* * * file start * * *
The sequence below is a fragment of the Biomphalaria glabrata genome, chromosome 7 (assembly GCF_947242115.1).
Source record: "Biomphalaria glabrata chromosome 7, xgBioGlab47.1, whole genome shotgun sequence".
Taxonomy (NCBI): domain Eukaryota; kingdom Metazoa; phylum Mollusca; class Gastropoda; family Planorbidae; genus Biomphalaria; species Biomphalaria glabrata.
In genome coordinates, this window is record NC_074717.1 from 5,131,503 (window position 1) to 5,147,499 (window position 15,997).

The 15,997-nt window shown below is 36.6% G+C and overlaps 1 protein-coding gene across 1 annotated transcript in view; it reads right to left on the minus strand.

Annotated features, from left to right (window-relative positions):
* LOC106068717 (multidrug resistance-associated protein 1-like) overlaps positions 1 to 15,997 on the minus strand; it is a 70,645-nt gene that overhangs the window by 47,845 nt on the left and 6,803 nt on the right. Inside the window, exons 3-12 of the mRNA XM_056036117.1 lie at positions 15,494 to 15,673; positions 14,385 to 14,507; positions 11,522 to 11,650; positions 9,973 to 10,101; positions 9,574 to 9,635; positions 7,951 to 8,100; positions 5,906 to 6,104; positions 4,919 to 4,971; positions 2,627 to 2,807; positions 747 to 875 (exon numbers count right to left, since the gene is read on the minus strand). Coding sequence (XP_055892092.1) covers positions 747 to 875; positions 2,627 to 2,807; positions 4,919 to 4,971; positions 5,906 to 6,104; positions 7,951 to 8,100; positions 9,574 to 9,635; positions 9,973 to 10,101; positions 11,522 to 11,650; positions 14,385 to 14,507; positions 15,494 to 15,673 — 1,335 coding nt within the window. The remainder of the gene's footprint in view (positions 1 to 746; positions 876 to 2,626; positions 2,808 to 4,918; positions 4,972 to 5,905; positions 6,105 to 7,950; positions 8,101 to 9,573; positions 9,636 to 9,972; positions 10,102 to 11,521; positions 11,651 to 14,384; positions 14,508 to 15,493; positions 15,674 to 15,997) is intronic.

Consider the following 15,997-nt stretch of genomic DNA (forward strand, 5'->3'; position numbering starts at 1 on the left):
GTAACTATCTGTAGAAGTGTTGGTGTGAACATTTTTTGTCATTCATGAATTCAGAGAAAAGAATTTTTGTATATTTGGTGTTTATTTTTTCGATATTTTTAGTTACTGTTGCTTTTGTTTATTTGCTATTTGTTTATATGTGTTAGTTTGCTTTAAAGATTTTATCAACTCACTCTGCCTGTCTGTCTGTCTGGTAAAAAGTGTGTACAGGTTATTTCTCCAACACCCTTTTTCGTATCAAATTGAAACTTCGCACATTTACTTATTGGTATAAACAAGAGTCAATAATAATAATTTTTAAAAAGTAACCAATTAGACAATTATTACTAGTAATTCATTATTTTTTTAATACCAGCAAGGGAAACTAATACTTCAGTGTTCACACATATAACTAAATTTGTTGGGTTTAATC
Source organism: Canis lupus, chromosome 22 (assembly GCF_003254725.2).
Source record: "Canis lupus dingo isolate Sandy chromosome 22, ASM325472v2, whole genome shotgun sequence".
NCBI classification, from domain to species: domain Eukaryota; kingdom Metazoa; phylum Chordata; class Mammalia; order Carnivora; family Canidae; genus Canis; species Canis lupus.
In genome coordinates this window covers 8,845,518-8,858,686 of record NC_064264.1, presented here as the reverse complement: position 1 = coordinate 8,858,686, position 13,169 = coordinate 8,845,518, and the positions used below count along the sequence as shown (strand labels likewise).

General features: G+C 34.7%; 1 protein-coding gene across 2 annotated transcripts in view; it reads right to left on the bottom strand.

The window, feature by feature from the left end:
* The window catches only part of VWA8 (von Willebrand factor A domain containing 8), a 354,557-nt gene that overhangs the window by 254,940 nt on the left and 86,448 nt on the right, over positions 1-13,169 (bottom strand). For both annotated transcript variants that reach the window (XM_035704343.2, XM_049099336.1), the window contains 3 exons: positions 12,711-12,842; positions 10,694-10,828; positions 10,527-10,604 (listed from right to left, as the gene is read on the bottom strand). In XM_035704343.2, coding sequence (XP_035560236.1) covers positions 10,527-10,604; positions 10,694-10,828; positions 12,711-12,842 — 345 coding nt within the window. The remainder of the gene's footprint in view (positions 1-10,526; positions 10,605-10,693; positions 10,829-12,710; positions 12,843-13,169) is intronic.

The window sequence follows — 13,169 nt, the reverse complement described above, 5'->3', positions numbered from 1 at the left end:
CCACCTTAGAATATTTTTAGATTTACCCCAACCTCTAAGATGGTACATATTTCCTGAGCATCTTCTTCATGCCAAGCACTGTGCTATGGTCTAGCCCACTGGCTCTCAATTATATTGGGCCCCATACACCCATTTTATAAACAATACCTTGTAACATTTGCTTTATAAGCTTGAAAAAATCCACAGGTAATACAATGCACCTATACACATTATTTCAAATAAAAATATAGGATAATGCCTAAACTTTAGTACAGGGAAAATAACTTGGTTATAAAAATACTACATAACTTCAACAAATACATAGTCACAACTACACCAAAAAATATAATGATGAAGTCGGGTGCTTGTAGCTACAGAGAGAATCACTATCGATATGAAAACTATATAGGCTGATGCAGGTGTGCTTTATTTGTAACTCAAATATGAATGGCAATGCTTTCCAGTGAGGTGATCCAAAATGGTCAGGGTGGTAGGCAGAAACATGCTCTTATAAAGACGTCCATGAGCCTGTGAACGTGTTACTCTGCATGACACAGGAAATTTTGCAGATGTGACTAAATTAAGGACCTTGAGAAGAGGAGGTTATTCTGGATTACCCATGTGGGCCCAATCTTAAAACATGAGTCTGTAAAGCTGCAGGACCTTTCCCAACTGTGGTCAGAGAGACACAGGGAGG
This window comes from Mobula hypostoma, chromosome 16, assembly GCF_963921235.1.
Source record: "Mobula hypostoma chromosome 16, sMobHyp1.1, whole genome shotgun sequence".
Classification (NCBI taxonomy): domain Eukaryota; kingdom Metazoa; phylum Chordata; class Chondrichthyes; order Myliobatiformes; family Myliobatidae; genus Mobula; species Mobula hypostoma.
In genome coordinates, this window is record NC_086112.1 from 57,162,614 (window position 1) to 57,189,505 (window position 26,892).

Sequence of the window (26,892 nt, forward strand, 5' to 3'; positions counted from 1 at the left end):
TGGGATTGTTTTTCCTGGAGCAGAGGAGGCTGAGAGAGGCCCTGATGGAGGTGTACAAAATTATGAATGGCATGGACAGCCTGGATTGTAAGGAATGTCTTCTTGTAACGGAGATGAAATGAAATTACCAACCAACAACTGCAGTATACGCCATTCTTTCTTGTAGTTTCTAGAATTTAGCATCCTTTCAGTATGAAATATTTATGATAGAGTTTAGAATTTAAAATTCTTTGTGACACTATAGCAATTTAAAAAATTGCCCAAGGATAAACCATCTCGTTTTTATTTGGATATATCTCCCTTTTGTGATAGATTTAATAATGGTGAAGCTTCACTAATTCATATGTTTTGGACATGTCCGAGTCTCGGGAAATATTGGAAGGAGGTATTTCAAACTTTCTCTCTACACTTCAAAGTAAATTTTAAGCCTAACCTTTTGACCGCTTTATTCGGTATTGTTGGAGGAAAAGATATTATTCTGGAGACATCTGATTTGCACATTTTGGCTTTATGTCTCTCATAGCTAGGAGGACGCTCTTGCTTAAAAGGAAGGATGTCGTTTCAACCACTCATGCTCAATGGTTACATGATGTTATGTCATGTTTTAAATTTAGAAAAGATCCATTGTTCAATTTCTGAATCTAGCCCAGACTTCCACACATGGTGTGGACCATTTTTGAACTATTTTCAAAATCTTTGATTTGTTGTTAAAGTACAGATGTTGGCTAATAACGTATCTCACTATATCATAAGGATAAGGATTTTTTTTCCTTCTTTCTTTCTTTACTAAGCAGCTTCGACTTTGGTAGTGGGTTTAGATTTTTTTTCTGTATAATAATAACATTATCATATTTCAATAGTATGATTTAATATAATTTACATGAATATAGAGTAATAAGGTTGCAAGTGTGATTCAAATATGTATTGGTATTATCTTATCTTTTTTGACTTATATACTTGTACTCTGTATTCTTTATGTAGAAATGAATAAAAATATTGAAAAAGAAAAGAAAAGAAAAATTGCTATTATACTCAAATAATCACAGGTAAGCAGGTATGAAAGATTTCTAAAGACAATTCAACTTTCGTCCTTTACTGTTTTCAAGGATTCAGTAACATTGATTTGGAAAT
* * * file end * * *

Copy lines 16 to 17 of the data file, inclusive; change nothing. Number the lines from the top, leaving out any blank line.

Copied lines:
* The window catches only part of VWA8 (von Willebrand factor A domain containing 8), a 354,557-nt gene that overhangs the window by 254,940 nt on the left and 86,448 nt on the right, over positions 1-13,169 (bottom strand). For both annotated transcript variants that reach the window (XM_035704343.2, XM_049099336.1), the window contains 3 exons: positions 12,711-12,842; positions 10,694-10,828; positions 10,527-10,604 (listed from right to left, as the gene is read on the bottom strand). In XM_035704343.2, coding sequence (XP_035560236.1) covers positions 10,527-10,604; positions 10,694-10,828; positions 12,711-12,842 — 345 coding nt within the window. The remainder of the gene's footprint in view (positions 1-10,526; positions 10,605-10,693; positions 10,829-12,710; positions 12,843-13,169) is intronic.

The window sequence follows — 13,169 nt, the reverse complement described above, 5'->3', positions numbered from 1 at the left end: